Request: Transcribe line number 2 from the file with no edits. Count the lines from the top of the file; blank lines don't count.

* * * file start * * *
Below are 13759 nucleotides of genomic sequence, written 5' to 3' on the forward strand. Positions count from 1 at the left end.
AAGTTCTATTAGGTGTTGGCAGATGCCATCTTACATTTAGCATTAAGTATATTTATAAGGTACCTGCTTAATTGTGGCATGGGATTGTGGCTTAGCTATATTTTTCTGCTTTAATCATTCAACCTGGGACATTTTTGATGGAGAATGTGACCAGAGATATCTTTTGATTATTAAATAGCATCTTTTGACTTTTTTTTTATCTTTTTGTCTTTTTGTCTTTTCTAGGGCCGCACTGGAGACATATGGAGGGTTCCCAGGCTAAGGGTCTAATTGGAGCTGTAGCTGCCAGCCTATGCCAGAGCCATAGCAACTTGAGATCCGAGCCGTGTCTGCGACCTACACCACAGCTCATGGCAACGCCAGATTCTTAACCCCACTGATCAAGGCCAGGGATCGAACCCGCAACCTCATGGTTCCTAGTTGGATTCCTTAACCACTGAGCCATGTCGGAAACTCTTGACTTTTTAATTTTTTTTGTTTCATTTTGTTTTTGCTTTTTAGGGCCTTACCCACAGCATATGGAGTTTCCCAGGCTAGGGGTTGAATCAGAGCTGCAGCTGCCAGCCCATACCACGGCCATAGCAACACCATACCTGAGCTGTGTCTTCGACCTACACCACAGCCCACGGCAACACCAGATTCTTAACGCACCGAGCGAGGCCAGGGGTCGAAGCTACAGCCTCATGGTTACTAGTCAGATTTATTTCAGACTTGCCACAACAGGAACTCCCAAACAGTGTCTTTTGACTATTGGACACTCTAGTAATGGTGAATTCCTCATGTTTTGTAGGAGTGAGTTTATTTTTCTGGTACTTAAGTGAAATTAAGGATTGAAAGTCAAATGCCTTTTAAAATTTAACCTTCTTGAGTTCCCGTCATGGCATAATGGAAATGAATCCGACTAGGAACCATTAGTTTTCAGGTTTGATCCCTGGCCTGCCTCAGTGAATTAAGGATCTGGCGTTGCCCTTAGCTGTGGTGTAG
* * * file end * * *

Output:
AAGTTCTATTAGGTGTTGGCAGATGCCATCTTACATTTAGCATTAAGTATATTTATAAGGTACCTGCTTAATTGTGGCATGGGATTGTGGCTTAGCTATATTTTTCTGCTTTAATCATTCAACCTGGGACATTTTTGATGGAGAATGTGACCAGAGATATCTTTTGATTATTAAATAGCATCTTTTGACTTTTTTTTTATCTTTTTGTCTTTTTGTCTTTTCTAGGGCCGCACTGGAGACATATGGAGGGTTCCCAGGCTAAGGGTCTAATTGGAGCTGTAGCTGCCAGCCTATGCCAGAGCCATAGCAACTTGAGATCCGAGCCGTGTCTGCGACCTACACCACAGCTCATGGCAACGCCAGATTCTTAACCCCACTGATCAAGGCCAGGGATCGAACCCGCAACCTCATGGTTCCTAGTTGGATTCCTTAACCACTGAGCCATGTCGGAAACTCTTGACTTTTTAATTTTTTTTGTTTCATTTTGTTTTTGCTTTTTAGGGCCTTACCCACAGCATATGGAGTTTCCCAGGCTAGGGGTTGAATCAGAGCTGCAGCTGCCAGCCCATACCACGGCCATAGCAACACCATACCTGAGCTGTGTCTTCGACCTACACCACAGCCCACGGCAACACCAGATTCTTAACGCACCGAGCGAGGCCAGGGGTCGAAGCTACAGCCTCATGGTTACTAGTCAGATTTATTTCAGACTTGCCACAACAGGAACTCCCAAACAGTGTCTTTTGACTATTGGACACTCTAGTAATGGTGAATTCCTCATGTTTTGTAGGAGTGAGTTTATTTTTCTGGTACTTAAGTGAAATTAAGGATTGAAAGTCAAATGCCTTTTAAAATTTAACCTTCTTGAGTTCCCGTCATGGCATAATGGAAATGAATCCGACTAGGAACCATTAGTTTTCAGGTTTGATCCCTGGCCTGCCTCAGTGAATTAAGGATCTGGCGTTGCCCTTAGCTGTGGTGTAG